Going into fall camp last year, Sean Savoy flew under-the-radar among the true freshman wide receivers with lots of hype surrounding Spring Game star Caleb Farley, and Kalil Pimpleton being seen as a candidate for early playing time after an early arrival.
However, Savoy quickly entered the radar of every team in the ACC, especially Boston College.
Savoy emerged as the Hokies’ #2 receiver early in the season on his way to finishing the season with 39 catches for 454 yards and 4 touchdowns, all of which were second on the team. Savoy was also relatively consistent with at least 4 receptions in six games including an impressive 9 receptions for 139 yards and a touchdown in his best game of the season against Boston College. Savoy also was a threat running the ball on jet sweeps with 2 rushing TDs, 116 rushing yards, and an average of 4.8 yards per carry.
However, Sean Savoy slowed down as the season went along with teams starting to pay more and more attention to him. After having 4+ receptions in five of VT’s first six games, Savoy only had 4+ receptions once in the final 7 games while not having a single reception in the Hokies’ Camping World Bowl loss to Oklahoma State.
During that time, some of the other young Hokie receivers stepped up their games with Eric Kumah coming on strongly in the second half of the season, and Hezekiah Grimsley and Phil Patterson both showing lots of potential over the final few games. Going into the spring, it was clear that Savoy would be in an open competition for playing time at WR next season, but also had the biggest reputation among the returning receivers given his strong statistical performance.
Savoy showed plenty of promise and talent during the 2017 season, but WRs coach Holmon Wiggins knew that Savoy has plenty of room to grow in every aspect of his game this upcoming year.
“Everything, he had to improve on everything. He was inconsistent, had too many drops, was a bad route runner and had bad practice habits. So I challenged him on everything. The great thing is that he is a challengeable kid and he wants to be coached hard. I had the luxury of recruiting the kid so we have a pretty good relationship. He knows where I’m coming from and he knows I’m going to love him just as hard as I coach him. He needs to get better in a lot of areas and he is working to get there.,” Wiggins said.
While there were plenty of areas where Savoy was strong in, his drops were a glaring issue with the D.C. native seeming to have at least a drop every game at times. If it wasn’t for the drops, Savoy quite easily could have had 6-8 more receptions at least and been on the radar for some Freshman All-American teams.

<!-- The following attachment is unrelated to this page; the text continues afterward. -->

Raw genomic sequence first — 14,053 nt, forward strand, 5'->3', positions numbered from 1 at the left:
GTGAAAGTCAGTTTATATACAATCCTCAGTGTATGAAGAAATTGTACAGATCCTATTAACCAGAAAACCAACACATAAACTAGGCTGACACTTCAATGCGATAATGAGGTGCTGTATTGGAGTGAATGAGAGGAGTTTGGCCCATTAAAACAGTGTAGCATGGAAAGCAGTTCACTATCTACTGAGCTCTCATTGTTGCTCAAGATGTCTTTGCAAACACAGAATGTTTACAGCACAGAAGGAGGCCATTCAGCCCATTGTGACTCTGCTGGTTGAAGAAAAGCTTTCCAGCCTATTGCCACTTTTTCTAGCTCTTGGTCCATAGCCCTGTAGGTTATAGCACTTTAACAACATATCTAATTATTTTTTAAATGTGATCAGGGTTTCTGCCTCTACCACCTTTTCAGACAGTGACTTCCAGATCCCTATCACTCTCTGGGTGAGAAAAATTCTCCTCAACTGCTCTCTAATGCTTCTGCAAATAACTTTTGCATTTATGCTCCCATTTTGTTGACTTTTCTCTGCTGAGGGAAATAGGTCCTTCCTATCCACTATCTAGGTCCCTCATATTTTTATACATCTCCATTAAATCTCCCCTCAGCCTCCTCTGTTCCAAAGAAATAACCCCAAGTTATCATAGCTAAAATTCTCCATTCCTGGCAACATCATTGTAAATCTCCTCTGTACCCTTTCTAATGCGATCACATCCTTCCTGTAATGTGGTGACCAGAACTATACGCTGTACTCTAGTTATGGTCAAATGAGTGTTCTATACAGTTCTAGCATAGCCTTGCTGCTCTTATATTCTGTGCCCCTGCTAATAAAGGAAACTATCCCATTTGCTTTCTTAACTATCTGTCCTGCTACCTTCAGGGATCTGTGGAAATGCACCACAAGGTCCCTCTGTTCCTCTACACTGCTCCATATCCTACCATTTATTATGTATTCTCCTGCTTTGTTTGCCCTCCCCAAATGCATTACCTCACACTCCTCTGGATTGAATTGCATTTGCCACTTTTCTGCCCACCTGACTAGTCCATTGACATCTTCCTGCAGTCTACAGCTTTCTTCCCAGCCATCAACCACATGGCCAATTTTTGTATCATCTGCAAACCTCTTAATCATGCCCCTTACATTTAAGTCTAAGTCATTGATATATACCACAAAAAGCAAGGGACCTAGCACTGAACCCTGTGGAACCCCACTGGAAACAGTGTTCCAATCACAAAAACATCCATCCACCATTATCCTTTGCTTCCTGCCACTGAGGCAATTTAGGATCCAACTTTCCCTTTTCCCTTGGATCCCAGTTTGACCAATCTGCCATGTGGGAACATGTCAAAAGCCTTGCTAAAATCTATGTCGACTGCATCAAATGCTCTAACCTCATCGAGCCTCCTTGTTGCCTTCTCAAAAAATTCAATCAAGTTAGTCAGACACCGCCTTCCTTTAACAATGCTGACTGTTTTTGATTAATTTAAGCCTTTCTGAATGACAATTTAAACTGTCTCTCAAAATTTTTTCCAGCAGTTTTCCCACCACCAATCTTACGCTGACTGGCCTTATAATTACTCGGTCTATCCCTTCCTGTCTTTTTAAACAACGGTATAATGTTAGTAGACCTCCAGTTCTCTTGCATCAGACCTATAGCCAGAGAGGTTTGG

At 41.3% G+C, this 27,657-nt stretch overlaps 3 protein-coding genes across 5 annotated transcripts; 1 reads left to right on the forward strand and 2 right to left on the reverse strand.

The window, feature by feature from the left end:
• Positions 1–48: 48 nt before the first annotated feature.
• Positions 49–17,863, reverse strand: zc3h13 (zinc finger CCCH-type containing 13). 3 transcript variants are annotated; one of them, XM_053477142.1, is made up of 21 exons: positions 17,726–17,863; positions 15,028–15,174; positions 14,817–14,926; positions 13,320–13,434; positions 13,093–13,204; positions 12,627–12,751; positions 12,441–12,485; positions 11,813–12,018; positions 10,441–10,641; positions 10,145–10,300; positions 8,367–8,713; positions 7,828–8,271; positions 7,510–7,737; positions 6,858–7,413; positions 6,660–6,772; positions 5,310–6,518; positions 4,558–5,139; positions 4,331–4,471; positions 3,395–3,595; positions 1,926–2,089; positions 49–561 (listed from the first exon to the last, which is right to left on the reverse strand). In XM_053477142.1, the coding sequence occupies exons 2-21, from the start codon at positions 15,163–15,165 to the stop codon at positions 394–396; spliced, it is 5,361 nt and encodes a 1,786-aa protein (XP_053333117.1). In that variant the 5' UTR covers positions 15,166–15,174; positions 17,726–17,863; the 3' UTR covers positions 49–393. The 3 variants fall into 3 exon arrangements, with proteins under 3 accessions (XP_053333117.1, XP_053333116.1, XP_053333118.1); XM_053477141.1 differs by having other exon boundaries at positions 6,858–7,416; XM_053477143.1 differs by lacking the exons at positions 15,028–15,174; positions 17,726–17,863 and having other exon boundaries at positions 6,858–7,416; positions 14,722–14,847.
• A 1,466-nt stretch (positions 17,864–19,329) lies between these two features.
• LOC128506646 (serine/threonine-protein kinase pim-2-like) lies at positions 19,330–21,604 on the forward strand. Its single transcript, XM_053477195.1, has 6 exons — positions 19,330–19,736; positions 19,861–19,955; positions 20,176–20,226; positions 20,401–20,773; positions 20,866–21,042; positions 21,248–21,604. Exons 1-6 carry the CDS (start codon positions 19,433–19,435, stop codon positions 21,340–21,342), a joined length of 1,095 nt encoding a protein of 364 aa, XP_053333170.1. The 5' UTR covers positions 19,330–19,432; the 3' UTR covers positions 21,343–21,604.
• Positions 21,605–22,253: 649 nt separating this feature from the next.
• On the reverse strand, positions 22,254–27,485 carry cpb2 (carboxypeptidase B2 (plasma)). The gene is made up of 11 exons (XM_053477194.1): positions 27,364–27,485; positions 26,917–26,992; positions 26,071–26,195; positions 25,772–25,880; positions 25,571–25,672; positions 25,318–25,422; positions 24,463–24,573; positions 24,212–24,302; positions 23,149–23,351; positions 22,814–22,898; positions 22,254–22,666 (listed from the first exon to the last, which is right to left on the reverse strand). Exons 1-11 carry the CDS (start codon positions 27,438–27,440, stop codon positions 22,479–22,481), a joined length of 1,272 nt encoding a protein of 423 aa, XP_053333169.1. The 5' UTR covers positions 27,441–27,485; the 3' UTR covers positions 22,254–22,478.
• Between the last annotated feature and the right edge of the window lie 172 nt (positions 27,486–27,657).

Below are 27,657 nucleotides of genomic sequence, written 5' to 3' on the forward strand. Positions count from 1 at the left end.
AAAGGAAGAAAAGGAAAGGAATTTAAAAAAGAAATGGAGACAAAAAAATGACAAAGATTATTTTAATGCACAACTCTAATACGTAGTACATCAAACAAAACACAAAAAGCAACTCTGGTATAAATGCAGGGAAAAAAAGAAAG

In addition, Savoy has room to grow in many of the areas that you would expect an 18-19 year old receiver would need to grow in like consistency and route-running, something that junior and senior wideouts almost always have an advantage in regardless of the number of stars a player brought with them to college.
Entering this fall camp, Sean Savoy is a much more well-known receiver among Hokie fans yet despite his strong season, indications are that he will be battling to earn a spot in the starting lineup this fall in a Hokie WR corps that is likely the deepest it’s been under Justin Fuente.
Skill groups from brief skeleton drill we saw:
1: QB Jackson/Willis, RB McClease/Peoples, TE Keene/Cunningham, WR Hazelton, Grimsley, Kumah.
2: QB Hooker, RB Holston/Wheatley, TE Cunningham, WR Patterson, Savoy, Turner. #Hokies
— Andy Bitter (@AndyBitterVT) August 6, 2018
Despite Savoy working with the second team offense both in the Spring Game and the Hokies’ open practice portion, the sophomore wideout has the advantage of having the most catches for any VT WR in a Hokie uniform with expected starting QB Josh Jackson knowing what he can expect to see out of Savoy.
“Sean is a smaller guy but he’s really quick, he can get into a second gear and he has good hands. He just gets open. It’s kind of funny because I always joke with him about us having the dad bodies on the offense, so it’s funny watch him juke guys out and then run away from them. He does a great job doing it.”
Savoy’s quickness and athleticism were on full display last season giving defensive backs plenty of problems in the slot and helping him get the type of separation that WR coaches look for from their smaller guys.
After a strong freshman season, Sean Savoy is back to work looking to re-earn his spot in the Hokies’ starting lineup as a part of one of the deepest wide receiving corps in years at Virginia Tech.